Firefox 3.0: Where is it now?
This summer, Mozilla Corp. announced the launch of a beta test for its Firefox Web browser, version 3.0. Starting at the end of July, early adopters began trying several new security features, many of them invisible to online surfers. A new bookmark manager, enhanced download tools and an automatic block of sites suspected of harboring malware are included in the updated browser, as well.
Firefox 3.0 is scheduled for rollout by the end of the year. To support the security certificates coming into favor with large online retailers, banks and financial institutions such as PayPal, the Firefox browser will present “Larry,” a character seen holding up a passport.
“Security is one of the key benefits of Firefox,” said Doug Hopkins, principal of the interactive marketing practice at Brulant, an interactive marketing firm in Beachwood, Ohio. “There are always new security features and enhancements being made as new threats emerge.”
And the company is not just shutting out black hats.
“Some of the things they’re doing with additions and enhancements that complement widgets, that benefit the online and offline experience, has a lot of interest,” he said. “Everybody’s starting to look to extend the online session outside of the browser with Web 2.0 features.”
Mozilla is not commenting on why it has 3.0 in the works now, but some developers hypothesize that Mozilla’s marketing department wants to remain competitive with Microsoft’s Internet Explorer — Firefox commands impressive market share, Hopkins said.
“The attention paid to the Firefox browser doesn’t require a lot of push on our part,” he said, primarily because the 8 percent to 10 percent of people who use Firefox instead of Internet Explorer represent favorable demographics (Firefox fans are highly educated, more likely to convert to sales and more confident in their PC mastery than users of the pre-installed Internet Explorer).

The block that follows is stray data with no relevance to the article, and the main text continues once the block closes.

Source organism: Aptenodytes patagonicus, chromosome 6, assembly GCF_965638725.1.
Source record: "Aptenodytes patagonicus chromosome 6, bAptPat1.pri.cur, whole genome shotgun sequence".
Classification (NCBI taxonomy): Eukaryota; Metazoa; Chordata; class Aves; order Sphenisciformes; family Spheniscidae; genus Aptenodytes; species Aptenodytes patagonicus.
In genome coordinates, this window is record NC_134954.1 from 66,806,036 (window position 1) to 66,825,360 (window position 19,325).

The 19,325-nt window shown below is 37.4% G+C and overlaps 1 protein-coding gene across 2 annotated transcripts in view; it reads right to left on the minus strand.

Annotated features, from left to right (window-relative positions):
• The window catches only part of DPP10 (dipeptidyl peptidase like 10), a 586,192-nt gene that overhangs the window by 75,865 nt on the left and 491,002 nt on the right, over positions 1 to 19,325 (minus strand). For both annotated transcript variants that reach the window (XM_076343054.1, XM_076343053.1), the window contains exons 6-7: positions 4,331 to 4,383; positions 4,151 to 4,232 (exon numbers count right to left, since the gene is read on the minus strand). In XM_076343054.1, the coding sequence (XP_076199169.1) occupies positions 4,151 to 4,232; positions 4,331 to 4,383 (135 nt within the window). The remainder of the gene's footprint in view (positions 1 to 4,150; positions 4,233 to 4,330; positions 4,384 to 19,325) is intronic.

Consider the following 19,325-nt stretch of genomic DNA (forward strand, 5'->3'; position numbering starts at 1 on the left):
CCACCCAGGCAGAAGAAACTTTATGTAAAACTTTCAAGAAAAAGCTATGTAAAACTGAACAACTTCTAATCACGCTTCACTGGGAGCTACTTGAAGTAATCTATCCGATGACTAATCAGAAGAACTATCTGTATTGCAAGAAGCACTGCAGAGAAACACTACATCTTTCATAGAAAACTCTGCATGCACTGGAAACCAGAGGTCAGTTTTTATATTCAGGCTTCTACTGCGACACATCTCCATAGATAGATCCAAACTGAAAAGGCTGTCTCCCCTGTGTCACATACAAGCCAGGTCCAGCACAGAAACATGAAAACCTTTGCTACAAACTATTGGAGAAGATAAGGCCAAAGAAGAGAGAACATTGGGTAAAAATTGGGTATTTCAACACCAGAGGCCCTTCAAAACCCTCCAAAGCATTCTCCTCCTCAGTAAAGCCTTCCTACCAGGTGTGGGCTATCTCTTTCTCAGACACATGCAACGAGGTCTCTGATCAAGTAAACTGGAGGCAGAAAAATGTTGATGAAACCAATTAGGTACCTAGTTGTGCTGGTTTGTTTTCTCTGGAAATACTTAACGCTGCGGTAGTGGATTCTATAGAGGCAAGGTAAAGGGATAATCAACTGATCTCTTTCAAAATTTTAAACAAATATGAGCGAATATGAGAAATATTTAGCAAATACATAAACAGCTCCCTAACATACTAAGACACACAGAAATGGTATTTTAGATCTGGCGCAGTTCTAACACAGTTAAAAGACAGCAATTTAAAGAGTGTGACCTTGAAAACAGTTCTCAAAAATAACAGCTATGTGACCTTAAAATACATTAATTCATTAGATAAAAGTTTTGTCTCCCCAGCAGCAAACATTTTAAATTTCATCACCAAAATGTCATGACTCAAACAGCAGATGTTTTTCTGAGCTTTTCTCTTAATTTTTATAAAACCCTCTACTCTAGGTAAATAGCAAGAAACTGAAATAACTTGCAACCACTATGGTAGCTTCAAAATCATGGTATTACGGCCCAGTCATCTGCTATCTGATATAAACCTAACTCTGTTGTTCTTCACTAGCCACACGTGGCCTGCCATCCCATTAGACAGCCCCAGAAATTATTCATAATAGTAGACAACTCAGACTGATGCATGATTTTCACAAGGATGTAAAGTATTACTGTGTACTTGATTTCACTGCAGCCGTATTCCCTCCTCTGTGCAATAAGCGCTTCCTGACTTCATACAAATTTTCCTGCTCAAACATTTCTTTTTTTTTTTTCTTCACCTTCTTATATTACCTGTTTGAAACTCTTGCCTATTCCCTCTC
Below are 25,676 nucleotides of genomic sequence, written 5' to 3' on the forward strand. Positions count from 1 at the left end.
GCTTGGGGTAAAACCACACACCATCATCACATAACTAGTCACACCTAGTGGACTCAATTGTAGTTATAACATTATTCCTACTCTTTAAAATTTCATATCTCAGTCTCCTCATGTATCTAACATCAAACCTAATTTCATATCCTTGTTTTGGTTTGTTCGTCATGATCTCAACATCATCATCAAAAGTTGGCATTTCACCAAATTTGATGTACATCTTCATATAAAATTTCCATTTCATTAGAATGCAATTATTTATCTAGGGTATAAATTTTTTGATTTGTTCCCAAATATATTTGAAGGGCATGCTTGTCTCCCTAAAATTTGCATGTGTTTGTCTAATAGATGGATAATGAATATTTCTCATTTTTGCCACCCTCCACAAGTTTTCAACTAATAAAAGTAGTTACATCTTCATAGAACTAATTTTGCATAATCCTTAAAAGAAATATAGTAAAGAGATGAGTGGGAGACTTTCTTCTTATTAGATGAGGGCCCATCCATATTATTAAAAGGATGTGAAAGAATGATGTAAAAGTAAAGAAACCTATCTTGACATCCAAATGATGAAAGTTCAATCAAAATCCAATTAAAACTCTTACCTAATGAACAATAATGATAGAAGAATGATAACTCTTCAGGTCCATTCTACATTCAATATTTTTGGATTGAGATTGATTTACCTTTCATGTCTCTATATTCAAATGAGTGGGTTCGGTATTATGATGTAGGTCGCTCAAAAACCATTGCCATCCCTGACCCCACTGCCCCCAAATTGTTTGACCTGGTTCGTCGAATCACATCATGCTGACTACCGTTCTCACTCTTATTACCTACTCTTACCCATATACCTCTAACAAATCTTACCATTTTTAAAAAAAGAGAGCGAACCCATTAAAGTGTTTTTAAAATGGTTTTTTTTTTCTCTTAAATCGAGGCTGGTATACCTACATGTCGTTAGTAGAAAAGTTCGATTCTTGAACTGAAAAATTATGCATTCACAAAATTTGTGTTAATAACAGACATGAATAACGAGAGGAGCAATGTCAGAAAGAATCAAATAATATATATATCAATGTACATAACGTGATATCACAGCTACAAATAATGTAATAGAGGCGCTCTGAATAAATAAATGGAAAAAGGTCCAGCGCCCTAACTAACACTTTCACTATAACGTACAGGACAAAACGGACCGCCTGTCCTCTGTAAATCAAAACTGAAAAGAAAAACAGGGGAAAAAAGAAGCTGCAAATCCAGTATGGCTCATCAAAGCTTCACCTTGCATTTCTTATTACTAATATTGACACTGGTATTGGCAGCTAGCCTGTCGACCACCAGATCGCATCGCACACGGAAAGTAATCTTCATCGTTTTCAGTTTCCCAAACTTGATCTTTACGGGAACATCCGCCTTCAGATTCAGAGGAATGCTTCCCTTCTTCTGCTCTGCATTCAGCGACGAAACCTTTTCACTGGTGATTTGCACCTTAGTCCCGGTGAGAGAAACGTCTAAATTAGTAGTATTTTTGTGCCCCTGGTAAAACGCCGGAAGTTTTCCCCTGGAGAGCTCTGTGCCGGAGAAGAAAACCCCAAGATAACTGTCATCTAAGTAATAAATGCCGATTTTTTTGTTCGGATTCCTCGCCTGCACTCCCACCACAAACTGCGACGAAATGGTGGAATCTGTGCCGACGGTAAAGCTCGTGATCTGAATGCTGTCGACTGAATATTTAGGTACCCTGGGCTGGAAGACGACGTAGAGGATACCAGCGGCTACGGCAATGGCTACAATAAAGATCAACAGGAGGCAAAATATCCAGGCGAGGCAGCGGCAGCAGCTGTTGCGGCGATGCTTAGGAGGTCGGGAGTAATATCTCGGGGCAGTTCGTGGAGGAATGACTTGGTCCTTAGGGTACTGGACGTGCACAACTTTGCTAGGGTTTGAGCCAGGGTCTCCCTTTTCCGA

Hopkins predicts Firefox’s market share might rise to the teens with the release of 3.0, the latest battle in the competitive browser wars.
“Mozilla already has a solid following and will continue to grow simply because of what they stand for,” said Conrad Ayala, developer and designer at Milwaukee-based Spin Group, who speaks from the IT professional’s perspective.
“I need to make sure that my code and Web site is successfully viewed by my target audience,” he said. “I utilize specific plug-ins available to Firefox more than ones I have seen for the other browsers. This helps me to lower my development time frame and maximize my efforts, in other words, increase revenue.
“Developers love Firefox. It Firefox boasts of a better Web experience: improved tabbed browsing, spell-checking, search suggestions, session restore, Web feeds (RSS), pop-up blocker, accessibility. Also, it’s more secure and can allow users to personalize the browser. These extensions speak for themselves.”
He also said Firefox is recognized as an alternative to browsers such as Netscape, Internet Explorer and Safari for the Mac operating system.
“Each browser has taken notice of Firefox and is now enabling plug-ins for its users,” he said. “The browser war is back on!”
And Hopkins said it likely will wage for a while.
“I don’t see Microsoft relenting any time soon,” he said. “Based on what Firefox has done, it would take more of a groundswell of demand generated from corporate users and demand for standards-based enterprise implementation of Internet Explorer [to end the war].”
But all is not lost with the beta test and 2007 release of Firefox 3.0.
“Firefox can become the leverage point for those people to go to Microsoft to say, ‘We’re going to switch or not buy an upgrade unless Internet Explorer becomes standards-based,’” Hopkins said.
Kelly Shermach is a freelance writer based in Brooklyn, N.Y., who frequently writes about technology and data security. She can be reached at editor (at) certmag (dot) com.